Kirby: I was a judge in my own country for 34 years. I had to sit through many hearings of people … giving witness testimony, and I had to sit through countless appeals conducted on the basis of testimony gathered at trial. And you learn over 34 years in that job to be basically cautious about testimony. Some people try to tell the whole truth but they slip up, they forget things, and some of the issues are many, many years in the past. Some people deliberately tell lies. And then you have to try to find out where the truth lies.
Most people are somewhere in between those situations, they sometimes will gild the lily -- they will try to make their case a bit stronger than it actually is, but it’s still a strong case. And I think in the case of Mr. Shin, he was in the last category. I think he tried to make his case a little bit stronger than it was, but it was still a strong case.
The questions on his variation of his testimony relate to whether he was ever in camp 14 or camp 18. That’s the main question. But in the big picture, that really is not a significant matter, and ... for us Mr. Shin was one of more than 200, nearly 300 witnesses. We saw many of them in private. We saw 80 of them in public. They can be seen by people on the Internet. It's a very small section of our testimony. I think Mr. Shin’s evidence is referred to twice in the report.
It is not a big issue in our report. One of them was talking about the great hunger he felt in the prison camp. Now that doesn’t seem to be really very much in dispute. Many people suffered hunger in North Korea during those years -- during the Arduous March it was called. And therefore it isn't all that surprising when we quote him to say that there was hunger in the camp.
RFA: If you are invited to visit North Korea as former COI chairman, what would you do there and how would you do it?
Kirby: We would have to say that we would expect to have access to the community in North Korea. We’d expect to have access to the media. One of the steps that were taken last year by North Korea was to write its own human rights report. They predicted it would be a rosy report and it sure was. It was very rosy: Nothing wrong. Absolutely nothing wrong.
Every country has human rights problem. My own country Australia has human rights problems. And every country has. We can learn from each other and I am not a disrespecter of North Korea. I've never said that regime change is essential. They are a member of the United Nations. It was my duty to accept that fact. But if you are a member of the United Nations, you signed onto the charter. One of the three pillars of the charter is Universal Human Rights and you’ve got to conform to it. They have signed human rights treaties; they have to conform to them. And bodies like the COI endeavor to help them where they are falling short, and also to render them accountable, render those persons accountable for the wrongs that have been done, which amount to crimes against humanity.
RFA: Are there any specific ideas that you might have that you’d like to look into when you get there?
Kirby: I would take my list. We’ve got the list in our report. The list of inability to have freedom of thought and expression and the control of a media, lack of access of the Internet, the lack of access to the UN reports on North Korea, the imposition on people of religious faith, the imposition of women, especially women who escaped into China and sent back by China quite wrongly because the Convention on Refugees which China signed forbids sending people back where they have a well-founded fear and persecution, and the public executions.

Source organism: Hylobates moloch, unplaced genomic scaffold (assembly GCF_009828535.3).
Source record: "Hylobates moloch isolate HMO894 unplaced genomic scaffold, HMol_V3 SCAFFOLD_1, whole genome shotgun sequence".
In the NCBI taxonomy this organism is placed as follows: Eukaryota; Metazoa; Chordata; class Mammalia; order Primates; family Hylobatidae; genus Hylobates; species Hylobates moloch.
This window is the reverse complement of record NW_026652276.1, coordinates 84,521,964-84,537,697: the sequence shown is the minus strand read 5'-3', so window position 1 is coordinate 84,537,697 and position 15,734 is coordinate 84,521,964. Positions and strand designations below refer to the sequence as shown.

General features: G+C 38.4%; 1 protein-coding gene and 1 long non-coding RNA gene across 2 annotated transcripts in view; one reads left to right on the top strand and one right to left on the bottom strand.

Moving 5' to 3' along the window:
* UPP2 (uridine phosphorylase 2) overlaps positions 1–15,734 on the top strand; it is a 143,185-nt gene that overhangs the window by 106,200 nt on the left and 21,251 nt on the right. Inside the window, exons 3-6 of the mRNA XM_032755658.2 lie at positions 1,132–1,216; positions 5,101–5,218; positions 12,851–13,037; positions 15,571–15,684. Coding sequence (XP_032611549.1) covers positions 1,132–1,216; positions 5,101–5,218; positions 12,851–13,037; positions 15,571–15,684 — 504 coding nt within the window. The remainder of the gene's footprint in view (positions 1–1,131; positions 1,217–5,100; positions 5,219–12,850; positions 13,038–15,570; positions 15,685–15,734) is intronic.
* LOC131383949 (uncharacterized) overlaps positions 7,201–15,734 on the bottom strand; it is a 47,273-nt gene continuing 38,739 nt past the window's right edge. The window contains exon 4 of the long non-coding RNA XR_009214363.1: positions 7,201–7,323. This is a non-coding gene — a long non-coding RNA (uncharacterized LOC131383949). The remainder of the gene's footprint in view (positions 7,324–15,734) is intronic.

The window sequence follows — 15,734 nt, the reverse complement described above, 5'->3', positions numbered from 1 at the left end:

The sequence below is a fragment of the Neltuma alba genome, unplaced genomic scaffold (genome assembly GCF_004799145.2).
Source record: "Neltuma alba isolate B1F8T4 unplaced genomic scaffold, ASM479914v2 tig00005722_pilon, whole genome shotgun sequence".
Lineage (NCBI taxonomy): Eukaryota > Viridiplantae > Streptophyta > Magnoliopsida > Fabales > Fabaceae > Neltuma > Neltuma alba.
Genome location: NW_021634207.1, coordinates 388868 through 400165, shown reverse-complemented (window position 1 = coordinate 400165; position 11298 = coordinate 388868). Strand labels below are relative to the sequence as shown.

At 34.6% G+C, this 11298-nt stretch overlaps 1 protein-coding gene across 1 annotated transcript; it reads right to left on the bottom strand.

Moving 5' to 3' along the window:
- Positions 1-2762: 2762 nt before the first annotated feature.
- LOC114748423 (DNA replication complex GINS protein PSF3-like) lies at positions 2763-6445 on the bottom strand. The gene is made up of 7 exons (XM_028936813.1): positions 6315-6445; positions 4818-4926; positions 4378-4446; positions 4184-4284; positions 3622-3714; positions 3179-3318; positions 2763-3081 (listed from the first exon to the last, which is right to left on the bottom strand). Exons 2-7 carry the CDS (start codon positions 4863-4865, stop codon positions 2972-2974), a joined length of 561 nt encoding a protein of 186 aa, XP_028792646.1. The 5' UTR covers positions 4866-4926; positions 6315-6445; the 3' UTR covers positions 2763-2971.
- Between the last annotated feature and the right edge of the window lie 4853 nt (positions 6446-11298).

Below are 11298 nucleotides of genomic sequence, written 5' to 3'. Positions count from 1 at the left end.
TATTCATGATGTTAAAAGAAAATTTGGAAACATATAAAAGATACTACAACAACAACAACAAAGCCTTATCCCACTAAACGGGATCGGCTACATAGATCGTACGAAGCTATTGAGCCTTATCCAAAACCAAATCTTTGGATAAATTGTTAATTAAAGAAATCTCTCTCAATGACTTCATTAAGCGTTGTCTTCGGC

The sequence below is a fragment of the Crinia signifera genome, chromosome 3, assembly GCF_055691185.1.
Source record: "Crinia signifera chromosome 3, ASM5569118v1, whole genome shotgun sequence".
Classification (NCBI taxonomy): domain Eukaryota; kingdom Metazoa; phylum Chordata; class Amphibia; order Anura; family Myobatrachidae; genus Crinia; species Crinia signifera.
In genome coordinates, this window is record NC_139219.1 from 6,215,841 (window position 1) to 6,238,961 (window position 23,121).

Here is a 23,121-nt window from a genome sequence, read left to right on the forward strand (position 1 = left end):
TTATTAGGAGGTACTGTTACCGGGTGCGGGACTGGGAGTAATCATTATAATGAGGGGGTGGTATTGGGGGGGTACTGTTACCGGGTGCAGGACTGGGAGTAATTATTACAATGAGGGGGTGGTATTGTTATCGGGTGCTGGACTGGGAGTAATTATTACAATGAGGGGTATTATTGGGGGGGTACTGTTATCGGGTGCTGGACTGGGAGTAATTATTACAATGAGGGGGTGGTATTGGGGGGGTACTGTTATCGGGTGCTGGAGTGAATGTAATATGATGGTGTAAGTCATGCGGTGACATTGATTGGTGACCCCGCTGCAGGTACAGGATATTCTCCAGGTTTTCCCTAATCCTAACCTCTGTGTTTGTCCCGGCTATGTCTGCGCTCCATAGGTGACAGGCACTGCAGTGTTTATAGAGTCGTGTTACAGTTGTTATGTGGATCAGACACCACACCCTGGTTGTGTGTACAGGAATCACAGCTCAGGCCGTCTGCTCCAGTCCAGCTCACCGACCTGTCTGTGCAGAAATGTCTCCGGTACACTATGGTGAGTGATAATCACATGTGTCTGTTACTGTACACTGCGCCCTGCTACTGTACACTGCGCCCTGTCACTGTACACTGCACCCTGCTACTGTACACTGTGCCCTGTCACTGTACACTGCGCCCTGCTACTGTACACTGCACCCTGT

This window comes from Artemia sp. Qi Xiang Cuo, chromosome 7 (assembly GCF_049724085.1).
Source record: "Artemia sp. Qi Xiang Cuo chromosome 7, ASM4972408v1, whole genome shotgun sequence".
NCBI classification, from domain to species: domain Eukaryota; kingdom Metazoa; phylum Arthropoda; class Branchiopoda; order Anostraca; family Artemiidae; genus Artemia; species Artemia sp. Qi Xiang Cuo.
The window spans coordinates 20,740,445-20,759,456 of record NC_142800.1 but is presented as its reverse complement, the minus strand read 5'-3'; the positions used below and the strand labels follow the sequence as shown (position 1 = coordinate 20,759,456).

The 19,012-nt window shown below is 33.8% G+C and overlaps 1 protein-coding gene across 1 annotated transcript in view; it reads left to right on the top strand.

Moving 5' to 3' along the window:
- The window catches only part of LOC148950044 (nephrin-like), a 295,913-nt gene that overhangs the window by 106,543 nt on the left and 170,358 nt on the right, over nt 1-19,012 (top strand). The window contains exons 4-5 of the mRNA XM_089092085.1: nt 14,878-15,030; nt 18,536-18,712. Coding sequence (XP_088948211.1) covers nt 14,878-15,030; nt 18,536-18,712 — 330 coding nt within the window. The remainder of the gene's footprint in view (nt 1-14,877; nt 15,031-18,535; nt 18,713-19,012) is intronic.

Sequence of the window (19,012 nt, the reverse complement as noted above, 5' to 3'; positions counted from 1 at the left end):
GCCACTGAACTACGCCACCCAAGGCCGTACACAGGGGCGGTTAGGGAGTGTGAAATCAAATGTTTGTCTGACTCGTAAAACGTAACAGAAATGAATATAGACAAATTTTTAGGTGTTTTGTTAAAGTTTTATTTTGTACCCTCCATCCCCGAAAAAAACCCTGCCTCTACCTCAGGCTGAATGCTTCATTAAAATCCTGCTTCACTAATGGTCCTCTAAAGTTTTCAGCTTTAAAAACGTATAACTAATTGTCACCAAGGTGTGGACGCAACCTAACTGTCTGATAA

The list is a long list: abductions; the prisoners of war list; keeping people who were seized from South Korea at the end of the Korean War, and taking them and keeping them away from their family; the failure to allow basic humanitarian contact between families on the Korean peninsula. How unfair, how cruel is that to refuse to allow people who are blood relatives easily to communicate with each other. They’re just down the road. Just 100 km, still they can’t telephone up and see how their uncle is going on or their cousin or their relatives by marriage. This is really a shocking situation and that’s what I would want to investigate.
RFA: You have said there are paradoxes and dilemmas raised by the COI report, namely, does the demand for accountability on the part of leaders and officials in an already isolated country such as the DPRK increase the risk of still further isolation, hostility and non-engagement?
Kirby: It is one of the dilemmas we face by demanding accountability, do we then make Kim and other people in the elite in North Korea so suspicious that they won’t engage? That's a problem. But you can't ignore crimes against humanity. We’re not talking here just about violations of good behavior. We are talking about extremely serious crimes of the kind that caused crimes against humanity to be defined after the efforts of the Nazis in Germany before the Second World War and during the Second World War. So these are very serious crimes and there has to be accountability.
But there also has to be outreach to the people of North Korea. And there has to be outreach also to the administration in North Korea to bring them to an acknowledgement of the wrongs that have happened, and then to identify the relatively small number who are individually or collectively responsible for the very great crimes that we’ve found by the International Criminal Court. We were not a court. We were not even a prosecutor. We were an inquiry into the facts. We’ve done our job, and now it ought to go to a prosecutor, and if the case is found, to the International Criminal Court so that there can be accountability before the international community and before the people of North Korea.
Reported by Sooil Chun of RFA's Korean Service